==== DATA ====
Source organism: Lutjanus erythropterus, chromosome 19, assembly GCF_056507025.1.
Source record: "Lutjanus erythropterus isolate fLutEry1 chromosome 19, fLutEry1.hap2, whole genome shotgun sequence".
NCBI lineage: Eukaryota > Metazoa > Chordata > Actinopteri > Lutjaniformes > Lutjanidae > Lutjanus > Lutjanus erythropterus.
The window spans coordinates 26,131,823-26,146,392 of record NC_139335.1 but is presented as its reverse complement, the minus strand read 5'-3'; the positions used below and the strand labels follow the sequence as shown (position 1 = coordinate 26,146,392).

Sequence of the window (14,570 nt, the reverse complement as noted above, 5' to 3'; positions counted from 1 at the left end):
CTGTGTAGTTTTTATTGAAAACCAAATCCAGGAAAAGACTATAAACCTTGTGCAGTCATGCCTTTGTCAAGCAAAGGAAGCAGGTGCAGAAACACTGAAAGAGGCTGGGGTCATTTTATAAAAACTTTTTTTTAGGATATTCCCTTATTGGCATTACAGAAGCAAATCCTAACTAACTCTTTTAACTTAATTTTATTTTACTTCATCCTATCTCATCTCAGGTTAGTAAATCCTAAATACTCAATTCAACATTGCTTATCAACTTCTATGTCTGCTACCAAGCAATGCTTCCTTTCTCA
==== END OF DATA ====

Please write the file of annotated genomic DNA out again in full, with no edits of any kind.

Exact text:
Source organism: Lutjanus erythropterus, chromosome 19, assembly GCF_056507025.1.
Source record: "Lutjanus erythropterus isolate fLutEry1 chromosome 19, fLutEry1.hap2, whole genome shotgun sequence".
NCBI lineage: Eukaryota > Metazoa > Chordata > Actinopteri > Lutjaniformes > Lutjanidae > Lutjanus > Lutjanus erythropterus.
The window spans coordinates 26,131,823-26,146,392 of record NC_139335.1 but is presented as its reverse complement, the minus strand read 5'-3'; the positions used below and the strand labels follow the sequence as shown (position 1 = coordinate 26,146,392).

Sequence of the window (14,570 nt, the reverse complement as noted above, 5' to 3'; positions counted from 1 at the left end):
CTGTGTAGTTTTTATTGAAAACCAAATCCAGGAAAAGACTATAAACCTTGTGCAGTCATGCCTTTGTCAAGCAAAGGAAGCAGGTGCAGAAACACTGAAAGAGGCTGGGGTCATTTTATAAAAACTTTTTTTTAGGATATTCCCTTATTGGCATTACAGAAGCAAATCCTAACTAACTCTTTTAACTTAATTTTATTTTACTTCATCCTATCTCATCTCAGGTTAGTAAATCCTAAATACTCAATTCAACATTGCTTATCAACTTCTATGTCTGCTACCAAGCAATGCTTCCTTTCTCA